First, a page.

241-254

§ 4. The Tomb under the New Empire

255-317

CHAPTER IV.

THE SACRED ARCHITECTURE OF EGYPT.

§ 1. The Temple under the Ancient Empire

318-333

§ 2. The Temple under the Middle Empire

333-335

§ 3. The Temple under the New Empire

335-433

§ 4. General Characteristics of the Egyptian Temple

434-444

xi

LIST OF ILLUSTRATIONS.

COLOURED PLATES.

To face page

The Arab Chain, from near Keneh

102

The Pyramids, from old Cairo

102

Karnak, bas-reliefs in the Granite Chambers

124

Seti I., bas-relief at Abydos

126

General view of Karnak

360

Perspective view of the Hypostyle Hall, Karnak

368

Thebes, the plain, with the Colossi of Memnon

376

FIG.

PAGE

1. During the Inundation of the Nile

3

2. Hoeing

4

3. Ploughing

4

4. Harvest scene

5

5. The Bastinado

6

6. Statue from the Ancient Empire

10

7. The Sheikh-el-Beled

11

8. Hunting in the Marshes

14

9. Shadouf

15

10. The White Crown

16

11. The Red Crown

16

12. The Pschent

16

13. Seti I. in his War-Chariot

23

14. Rameses II. in adoration before Seti

25

15. Homage to Amenophis III.

26

16. Construction of a Temple at Thebes

27

17. Columns in the Hypostyle Hall, Karnak

28

18, 19. Scribes registering the yield of the harvest

29

20. Colossi of Amenophis III. 30

30

21. Scribe registering merchandize

31

22. Boatmen

32

33

23. Cattle Drovers

xii

24. Bakers

33

25. Women at a loom

34

26. Netting birds

35

27. Shepherds in the fields

36

28. Winnowing corn

36

29. Herdsmen

37

30. From the tomb of Menofre

39

31. Water Tournament

42

32. Mariette's House

43

33. Amenhotep, or Amenophis III., presented by Phré to Amen-Ra

45

34. Amen (or Ammon)

51

35. Ptah

52

36. Osiris

53

37. The goddess Bast

54

38. Painted bas-relief

58

39. Sekhet

59

40. Isis-Hathor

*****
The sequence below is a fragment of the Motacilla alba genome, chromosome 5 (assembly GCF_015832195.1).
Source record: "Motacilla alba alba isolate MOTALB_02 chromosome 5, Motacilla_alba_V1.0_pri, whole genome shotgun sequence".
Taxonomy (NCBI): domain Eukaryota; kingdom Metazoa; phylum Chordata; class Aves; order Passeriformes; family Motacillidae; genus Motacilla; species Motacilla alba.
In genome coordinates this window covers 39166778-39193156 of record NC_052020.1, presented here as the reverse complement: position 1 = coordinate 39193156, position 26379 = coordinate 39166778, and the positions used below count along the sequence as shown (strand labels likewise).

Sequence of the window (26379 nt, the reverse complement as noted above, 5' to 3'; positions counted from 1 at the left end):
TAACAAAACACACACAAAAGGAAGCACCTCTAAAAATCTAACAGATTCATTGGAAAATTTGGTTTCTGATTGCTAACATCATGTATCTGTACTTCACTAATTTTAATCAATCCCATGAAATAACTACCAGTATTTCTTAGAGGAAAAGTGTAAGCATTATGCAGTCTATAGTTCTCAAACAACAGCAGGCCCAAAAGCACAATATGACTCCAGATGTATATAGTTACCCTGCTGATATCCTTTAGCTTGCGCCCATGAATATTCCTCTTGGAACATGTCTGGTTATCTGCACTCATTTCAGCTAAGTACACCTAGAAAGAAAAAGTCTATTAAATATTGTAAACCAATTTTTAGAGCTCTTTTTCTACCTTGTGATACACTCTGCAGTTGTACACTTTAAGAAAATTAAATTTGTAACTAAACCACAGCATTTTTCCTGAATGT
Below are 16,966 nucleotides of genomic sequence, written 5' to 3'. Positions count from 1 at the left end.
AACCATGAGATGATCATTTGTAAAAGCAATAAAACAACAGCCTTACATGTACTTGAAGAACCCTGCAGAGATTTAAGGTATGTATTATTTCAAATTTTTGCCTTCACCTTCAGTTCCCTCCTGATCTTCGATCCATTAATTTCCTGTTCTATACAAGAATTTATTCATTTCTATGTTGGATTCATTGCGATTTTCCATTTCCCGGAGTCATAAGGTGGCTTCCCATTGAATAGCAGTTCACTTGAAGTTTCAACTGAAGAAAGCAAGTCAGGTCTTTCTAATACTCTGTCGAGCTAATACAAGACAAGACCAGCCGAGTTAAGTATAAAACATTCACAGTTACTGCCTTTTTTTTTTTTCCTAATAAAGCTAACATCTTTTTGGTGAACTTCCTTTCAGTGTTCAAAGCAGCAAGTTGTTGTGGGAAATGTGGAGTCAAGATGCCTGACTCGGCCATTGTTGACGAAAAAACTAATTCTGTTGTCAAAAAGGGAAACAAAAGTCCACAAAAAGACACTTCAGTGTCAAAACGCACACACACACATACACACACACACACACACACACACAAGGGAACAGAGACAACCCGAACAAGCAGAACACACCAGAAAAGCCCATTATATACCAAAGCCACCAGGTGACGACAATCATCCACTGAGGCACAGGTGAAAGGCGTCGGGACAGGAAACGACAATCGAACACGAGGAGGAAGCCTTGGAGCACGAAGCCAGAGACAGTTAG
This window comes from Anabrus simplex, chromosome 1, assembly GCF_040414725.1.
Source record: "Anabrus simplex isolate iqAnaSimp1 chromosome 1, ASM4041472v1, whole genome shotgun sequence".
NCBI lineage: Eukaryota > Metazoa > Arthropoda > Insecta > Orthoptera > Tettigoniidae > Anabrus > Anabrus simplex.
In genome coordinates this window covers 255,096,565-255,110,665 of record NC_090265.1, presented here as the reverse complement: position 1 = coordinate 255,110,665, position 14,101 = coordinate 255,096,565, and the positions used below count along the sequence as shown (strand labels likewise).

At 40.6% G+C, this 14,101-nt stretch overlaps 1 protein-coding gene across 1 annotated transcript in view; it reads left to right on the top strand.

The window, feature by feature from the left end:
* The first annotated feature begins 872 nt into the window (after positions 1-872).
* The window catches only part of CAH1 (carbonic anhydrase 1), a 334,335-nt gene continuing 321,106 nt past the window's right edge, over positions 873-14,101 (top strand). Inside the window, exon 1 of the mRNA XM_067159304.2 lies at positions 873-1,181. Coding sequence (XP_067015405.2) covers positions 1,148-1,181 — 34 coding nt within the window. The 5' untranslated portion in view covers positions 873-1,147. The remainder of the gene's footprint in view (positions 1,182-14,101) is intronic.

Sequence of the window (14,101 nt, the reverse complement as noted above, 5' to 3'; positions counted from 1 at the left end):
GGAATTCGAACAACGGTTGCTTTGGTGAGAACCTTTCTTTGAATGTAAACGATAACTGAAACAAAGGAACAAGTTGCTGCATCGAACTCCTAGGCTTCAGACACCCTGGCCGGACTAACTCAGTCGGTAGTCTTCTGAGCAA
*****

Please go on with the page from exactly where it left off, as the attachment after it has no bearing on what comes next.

60

41. A Sphinx

61

42. Touaris

63

43. Rannu

64

44. Horus

65

45. Thoth

66

46. Sacrifice to Apis

67

47. Statue from the Ancient Empire

73

48. Woman kneading dough

74

49. The Scribe Chaphré

75

50. The Lady Naï

76

51. Ouah-ab-ra

79

52. Sculptor at work upon an arm

81

53. Sculptor carving a statue

83

54. Artist painting a statue

85

55. Isis nursing Horus

87

56. Chephren

90

57. Ti, with his wife and son

91

58. Square building

97

59. Rectangular and oblong building

97

60. The Libyan chain, above the Necropolis of Thebes

98

61. General appearance of an Egyptian Temple

99

62. Temple of Khons, at Thebes

100

63. Temple of Khons, Thebes

100

64. Temple of Khons, Thebes

100

65. From the second court of Medinet-Abou, Thebes

101

66. Ramesseum, Thebes

101

67. The Egyptian Gorge or Cornice

102

68. Capital and Entablature of the Temple of the Deus Rediculus at Rome

104

69. The Egyptian "bond"

107

108

70. Double-faced wall

xiii

71, 72. Elements of the portico

108

73. Egyptian construction

109

74. Element of an off-set arch

111

75. Arrangement of the courses in an off-set arch

111

76. Off-set semicircular arch

111

77. Voussoir

112

78. Arrangement of voussoirs

112

79. Semicircular vault

112

80. Granaries, from a bas-relief

113

81. Modern pigeon house, Thebes

114

82. Elements of wooden construction

116

83. Wooden building (first system)

117

84. Wooden building (second system)

118

85. Seti I. striking prisoners of war with his mace

124

86. Stele of the eleventh dynasty

131

87. Mummy case from the eighteenth dynasty

137

88. Man and his wife in the style of the fifth dynasty

138

Sekhem-ka, his wife Ata, and his son Khnem, in the style of the fifth